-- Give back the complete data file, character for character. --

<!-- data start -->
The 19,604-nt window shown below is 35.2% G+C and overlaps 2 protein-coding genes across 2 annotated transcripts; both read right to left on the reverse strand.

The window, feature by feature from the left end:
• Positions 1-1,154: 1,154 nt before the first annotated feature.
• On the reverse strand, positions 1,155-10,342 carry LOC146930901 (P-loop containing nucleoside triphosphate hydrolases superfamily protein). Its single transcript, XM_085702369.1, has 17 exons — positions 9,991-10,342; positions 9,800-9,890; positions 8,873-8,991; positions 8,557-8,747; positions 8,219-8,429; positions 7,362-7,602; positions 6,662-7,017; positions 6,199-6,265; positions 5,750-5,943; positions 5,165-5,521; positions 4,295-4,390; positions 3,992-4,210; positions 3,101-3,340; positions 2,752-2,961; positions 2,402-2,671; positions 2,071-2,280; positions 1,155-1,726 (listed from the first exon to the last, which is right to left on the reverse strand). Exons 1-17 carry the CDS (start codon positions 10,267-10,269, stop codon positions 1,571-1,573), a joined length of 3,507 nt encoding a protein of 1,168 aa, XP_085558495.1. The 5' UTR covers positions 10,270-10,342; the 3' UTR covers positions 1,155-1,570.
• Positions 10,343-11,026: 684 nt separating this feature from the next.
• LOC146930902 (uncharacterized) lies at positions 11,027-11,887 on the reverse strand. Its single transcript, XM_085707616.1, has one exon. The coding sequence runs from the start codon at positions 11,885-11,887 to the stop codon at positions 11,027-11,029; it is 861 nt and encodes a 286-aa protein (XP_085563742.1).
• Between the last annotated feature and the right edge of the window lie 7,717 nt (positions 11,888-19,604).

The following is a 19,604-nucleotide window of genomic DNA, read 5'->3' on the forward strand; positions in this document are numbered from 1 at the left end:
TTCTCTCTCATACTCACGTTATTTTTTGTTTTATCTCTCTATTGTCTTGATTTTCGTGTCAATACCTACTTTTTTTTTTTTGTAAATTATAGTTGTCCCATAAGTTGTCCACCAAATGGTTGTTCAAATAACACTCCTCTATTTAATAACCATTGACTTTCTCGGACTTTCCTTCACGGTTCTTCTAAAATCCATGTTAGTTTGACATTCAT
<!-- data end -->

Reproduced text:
The 19,604-nt window shown below is 35.2% G+C and overlaps 2 protein-coding genes across 2 annotated transcripts; both read right to left on the reverse strand.

The window, feature by feature from the left end:
• Positions 1-1,154: 1,154 nt before the first annotated feature.
• On the reverse strand, positions 1,155-10,342 carry LOC146930901 (P-loop containing nucleoside triphosphate hydrolases superfamily protein). Its single transcript, XM_085702369.1, has 17 exons — positions 9,991-10,342; positions 9,800-9,890; positions 8,873-8,991; positions 8,557-8,747; positions 8,219-8,429; positions 7,362-7,602; positions 6,662-7,017; positions 6,199-6,265; positions 5,750-5,943; positions 5,165-5,521; positions 4,295-4,390; positions 3,992-4,210; positions 3,101-3,340; positions 2,752-2,961; positions 2,402-2,671; positions 2,071-2,280; positions 1,155-1,726 (listed from the first exon to the last, which is right to left on the reverse strand). Exons 1-17 carry the CDS (start codon positions 10,267-10,269, stop codon positions 1,571-1,573), a joined length of 3,507 nt encoding a protein of 1,168 aa, XP_085558495.1. The 5' UTR covers positions 10,270-10,342; the 3' UTR covers positions 1,155-1,570.
• Positions 10,343-11,026: 684 nt separating this feature from the next.
• LOC146930902 (uncharacterized) lies at positions 11,027-11,887 on the reverse strand. Its single transcript, XM_085707616.1, has one exon. The coding sequence runs from the start codon at positions 11,885-11,887 to the stop codon at positions 11,027-11,029; it is 861 nt and encodes a 286-aa protein (XP_085563742.1).
• Between the last annotated feature and the right edge of the window lie 7,717 nt (positions 11,888-19,604).

The following is a 19,604-nucleotide window of genomic DNA, read 5'->3' on the forward strand; positions in this document are numbered from 1 at the left end:
TTCTCTCTCATACTCACGTTATTTTTTGTTTTATCTCTCTATTGTCTTGATTTTCGTGTCAATACCTACTTTTTTTTTTTTGTAAATTATAGTTGTCCCATAAGTTGTCCACCAAATGGTTGTTCAAATAACACTCCTCTATTTAATAACCATTGACTTTCTCGGACTTTCCTTCACGGTTCTTCTAAAATCCATGTTAGTTTGACATTCAT